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Landslide science not connecting with county planning

by Ashley Ahearn, KUOW | Take Two®

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A sign and the American flag are seen in Oso, Washington on March 31, 2014. 'We're still in shock, really,' says Ben Sullivan. As the likely death toll from the monster landslide in the picture postcard valley town of Oso climbs into the dozens, that's a common feeling round here, more than a week after the catastrophe. AFP/AFP/Getty Images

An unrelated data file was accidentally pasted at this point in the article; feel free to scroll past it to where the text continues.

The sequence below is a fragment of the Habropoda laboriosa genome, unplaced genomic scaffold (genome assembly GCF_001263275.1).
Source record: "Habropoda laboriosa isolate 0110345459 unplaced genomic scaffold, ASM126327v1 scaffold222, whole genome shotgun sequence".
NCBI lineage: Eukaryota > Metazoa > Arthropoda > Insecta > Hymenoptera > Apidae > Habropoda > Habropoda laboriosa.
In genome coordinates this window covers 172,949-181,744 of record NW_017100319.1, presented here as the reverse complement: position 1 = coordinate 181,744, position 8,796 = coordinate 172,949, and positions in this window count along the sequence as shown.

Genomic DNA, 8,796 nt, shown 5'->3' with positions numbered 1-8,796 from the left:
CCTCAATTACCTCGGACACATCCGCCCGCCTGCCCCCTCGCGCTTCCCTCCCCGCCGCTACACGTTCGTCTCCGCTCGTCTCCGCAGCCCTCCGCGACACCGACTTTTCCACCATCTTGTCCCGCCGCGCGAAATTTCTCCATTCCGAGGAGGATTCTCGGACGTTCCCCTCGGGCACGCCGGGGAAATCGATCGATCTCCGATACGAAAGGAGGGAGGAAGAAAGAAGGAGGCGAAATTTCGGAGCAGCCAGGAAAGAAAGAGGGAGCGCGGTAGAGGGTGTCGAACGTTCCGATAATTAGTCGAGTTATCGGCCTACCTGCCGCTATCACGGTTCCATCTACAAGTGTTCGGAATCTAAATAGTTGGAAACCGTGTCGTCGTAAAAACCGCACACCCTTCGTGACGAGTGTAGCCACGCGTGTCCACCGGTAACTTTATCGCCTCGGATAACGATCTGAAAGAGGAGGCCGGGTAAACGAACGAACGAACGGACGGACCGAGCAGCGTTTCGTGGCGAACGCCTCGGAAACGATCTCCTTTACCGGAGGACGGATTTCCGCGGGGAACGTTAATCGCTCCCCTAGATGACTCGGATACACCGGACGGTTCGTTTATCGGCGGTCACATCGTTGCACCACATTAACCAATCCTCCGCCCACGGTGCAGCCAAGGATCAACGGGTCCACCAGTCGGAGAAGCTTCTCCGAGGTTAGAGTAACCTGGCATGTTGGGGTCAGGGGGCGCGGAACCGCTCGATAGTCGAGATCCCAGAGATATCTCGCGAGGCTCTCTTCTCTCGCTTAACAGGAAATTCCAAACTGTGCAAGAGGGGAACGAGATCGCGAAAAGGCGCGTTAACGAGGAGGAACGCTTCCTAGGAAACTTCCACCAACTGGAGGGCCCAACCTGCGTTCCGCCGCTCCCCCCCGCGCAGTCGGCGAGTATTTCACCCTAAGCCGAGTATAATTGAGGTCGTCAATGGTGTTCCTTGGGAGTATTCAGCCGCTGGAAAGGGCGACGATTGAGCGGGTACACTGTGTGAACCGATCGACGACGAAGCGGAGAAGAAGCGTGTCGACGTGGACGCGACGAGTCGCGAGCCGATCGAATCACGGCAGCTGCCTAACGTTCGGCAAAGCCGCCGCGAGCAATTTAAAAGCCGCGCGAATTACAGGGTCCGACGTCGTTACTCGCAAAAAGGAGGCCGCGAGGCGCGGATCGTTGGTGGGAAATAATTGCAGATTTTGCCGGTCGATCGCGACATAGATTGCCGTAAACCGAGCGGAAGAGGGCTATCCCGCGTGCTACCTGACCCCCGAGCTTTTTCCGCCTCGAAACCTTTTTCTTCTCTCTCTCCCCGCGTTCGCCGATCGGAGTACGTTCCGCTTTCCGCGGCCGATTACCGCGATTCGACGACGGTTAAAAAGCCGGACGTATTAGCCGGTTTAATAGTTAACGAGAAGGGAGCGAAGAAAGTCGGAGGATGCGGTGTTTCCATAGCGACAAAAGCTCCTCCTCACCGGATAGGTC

Two dozen people are now confirmed dead in that landslide that devastated the rural community of Oso in Washington state two weeks ago. More than 20 others remain missing.

The Oso slide serves as a reminder for many living on the slopes of the Northwest's Cascade Mountain range, the earth can move at any time, and it often does.

Reporter Ashley Ahearn of our sister station KUOW in Seattle spent some time with residents in Cascade communities.  

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